Lastly, please don’t be too concerned about weight when it comes to BMX tires for street riding. Yes, they will be heavier, but you need that protection that a lighter tire cannot guarantee.
Advice: Don’t go with the kevlar bead tires if you spend most of your time riding streets.
I tested two such tires, and they just didn’t work out – not grind-friendly. (But they’re OK for any other riding style, and they’re lighter than traditional bead tires.)
Park and street BMX tires are pretty similar. But I recommend opting for a slimmer tire if you primarily ride skateparks.
A great combo is a 2.25″ in the front and 2.1″ in the back. But many riders also go with a 1.75″ or 1.95″ in the back and 2.1″ in the front.
Remember, you can have both tires the same size. It comes down to what feels better for you and how you like your bike to look.
Note: Slimer (and slicker) tires are great for skatepark riding because they are faster.
You can compare a BMX tire for trail riding with a park one with more thread.
Go with a not too thick and not too thin tire in the back, but you can play with thicker ones in the front.
Again, you are welcome to run both tires in 2.1″, for example.
And then there’s Corey Walsh, who does a ton of transition riding and trails and prefers 2.4″ in the front and the back.
You see, BMX is freestyle, so you choose what works best for you.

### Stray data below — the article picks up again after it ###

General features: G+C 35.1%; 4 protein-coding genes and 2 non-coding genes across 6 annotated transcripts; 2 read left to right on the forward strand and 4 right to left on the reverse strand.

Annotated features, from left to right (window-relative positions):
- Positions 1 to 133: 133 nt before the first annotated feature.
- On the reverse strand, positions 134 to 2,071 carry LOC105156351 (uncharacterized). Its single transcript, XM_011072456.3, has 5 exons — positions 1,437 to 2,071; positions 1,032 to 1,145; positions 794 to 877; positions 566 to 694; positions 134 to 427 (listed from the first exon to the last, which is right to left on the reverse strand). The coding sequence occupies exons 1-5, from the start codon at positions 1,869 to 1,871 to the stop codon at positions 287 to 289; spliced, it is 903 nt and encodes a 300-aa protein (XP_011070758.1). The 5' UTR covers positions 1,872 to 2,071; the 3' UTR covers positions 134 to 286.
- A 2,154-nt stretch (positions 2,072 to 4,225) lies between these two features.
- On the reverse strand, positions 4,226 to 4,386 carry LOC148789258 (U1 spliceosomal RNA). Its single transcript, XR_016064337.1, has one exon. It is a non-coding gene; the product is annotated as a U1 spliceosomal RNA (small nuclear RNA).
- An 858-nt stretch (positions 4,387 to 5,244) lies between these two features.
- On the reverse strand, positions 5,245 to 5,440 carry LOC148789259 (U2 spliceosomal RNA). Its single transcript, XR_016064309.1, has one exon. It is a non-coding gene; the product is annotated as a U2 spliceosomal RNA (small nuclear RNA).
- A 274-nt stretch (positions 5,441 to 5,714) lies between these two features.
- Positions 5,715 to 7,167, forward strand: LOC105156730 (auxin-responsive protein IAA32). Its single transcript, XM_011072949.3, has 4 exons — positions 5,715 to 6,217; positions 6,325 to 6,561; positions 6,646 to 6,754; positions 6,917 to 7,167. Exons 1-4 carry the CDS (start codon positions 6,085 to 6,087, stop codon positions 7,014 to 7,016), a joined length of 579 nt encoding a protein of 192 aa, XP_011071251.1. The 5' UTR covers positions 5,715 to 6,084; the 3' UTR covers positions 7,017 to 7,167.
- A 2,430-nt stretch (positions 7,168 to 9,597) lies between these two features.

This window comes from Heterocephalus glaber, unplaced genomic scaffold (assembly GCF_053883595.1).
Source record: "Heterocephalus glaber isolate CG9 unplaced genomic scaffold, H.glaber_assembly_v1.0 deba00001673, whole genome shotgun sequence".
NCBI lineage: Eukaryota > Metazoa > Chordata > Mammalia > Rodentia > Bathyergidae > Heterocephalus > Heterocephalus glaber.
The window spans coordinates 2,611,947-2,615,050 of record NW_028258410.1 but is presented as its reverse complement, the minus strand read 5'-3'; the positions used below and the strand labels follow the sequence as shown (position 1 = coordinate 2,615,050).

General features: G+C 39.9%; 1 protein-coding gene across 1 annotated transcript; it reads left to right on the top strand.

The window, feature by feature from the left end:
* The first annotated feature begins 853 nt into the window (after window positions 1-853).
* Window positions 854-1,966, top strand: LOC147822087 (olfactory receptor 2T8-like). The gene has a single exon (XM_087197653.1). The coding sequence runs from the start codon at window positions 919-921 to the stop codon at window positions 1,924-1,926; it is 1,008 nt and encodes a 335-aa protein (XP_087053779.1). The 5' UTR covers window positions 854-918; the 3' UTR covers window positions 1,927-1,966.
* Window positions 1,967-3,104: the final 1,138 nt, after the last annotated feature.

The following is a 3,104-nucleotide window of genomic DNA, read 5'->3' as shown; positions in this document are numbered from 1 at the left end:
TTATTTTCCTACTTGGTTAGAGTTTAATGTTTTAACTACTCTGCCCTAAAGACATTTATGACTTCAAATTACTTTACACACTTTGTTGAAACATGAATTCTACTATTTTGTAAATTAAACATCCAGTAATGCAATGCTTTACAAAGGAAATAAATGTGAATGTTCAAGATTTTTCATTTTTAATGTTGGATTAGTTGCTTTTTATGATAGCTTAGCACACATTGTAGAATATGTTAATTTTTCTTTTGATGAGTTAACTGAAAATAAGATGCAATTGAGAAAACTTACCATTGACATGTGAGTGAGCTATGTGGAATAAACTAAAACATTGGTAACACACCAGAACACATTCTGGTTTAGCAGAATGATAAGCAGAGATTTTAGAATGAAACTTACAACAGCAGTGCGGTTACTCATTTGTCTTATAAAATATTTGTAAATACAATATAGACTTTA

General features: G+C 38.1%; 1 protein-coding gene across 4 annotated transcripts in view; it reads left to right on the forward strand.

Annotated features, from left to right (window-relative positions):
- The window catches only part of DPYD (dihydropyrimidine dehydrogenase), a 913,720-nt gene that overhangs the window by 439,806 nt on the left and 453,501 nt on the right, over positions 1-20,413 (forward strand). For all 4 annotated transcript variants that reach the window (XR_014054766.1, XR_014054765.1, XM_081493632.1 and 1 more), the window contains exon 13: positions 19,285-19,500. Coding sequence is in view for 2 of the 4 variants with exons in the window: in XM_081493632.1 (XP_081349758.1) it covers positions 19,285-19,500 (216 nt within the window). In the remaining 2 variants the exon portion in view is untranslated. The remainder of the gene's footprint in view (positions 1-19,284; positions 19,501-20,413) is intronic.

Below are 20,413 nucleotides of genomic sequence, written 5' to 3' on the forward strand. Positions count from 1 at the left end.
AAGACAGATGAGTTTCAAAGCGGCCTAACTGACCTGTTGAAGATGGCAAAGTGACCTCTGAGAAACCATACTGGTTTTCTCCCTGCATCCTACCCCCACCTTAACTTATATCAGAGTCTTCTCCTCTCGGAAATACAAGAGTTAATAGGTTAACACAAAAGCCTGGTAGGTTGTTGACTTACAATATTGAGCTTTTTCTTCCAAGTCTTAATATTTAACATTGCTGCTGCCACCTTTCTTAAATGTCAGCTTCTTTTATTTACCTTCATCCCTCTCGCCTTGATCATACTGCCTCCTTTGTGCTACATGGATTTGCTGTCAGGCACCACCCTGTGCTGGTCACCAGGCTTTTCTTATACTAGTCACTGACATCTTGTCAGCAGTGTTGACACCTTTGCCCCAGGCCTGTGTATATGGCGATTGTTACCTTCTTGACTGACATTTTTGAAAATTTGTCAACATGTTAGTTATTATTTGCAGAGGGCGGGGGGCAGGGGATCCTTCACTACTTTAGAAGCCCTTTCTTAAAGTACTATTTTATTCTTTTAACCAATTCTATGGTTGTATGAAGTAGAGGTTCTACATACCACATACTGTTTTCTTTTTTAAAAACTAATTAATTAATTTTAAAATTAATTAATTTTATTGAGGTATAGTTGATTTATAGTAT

I’m just giving you rough guidelines if you’re starting out.
Thin (even 1.5″ wide) and slick tires, that’s what’s up when it comes to BMX flatland riding.
More and more flatland riders are becoming hybrid riders, mixing street and flatland riding. All these dudes prefer thicker BMX tires but not too thick like street riders.
ATTENTION: If you ride breaks, you want to avoid fat tires (like 2.4″) because the brake arms may rub on the tire (as soon as your wheel goes off-center).
Also, if you have some old-school parts, thicker tires probably won’t fit because the frame and the fork are narrower.
FAQ About BMX Tires
Are all BMX tires the same size?
All BMX tires are 20″ but they differ in their width.
The more traditional width is between 2.1″ and 2.4″. (But tires can go up to 2.55″ and below 2.1″.)
How much PSI do I need in my BMX tires?
You want to pump your tires a lot if you want to go fast, but you don’t need that much PSI if you’re into slower, technical street riding. Some riders go with 50 PSI (some even less) and some with 90+ PSI (I like it hard).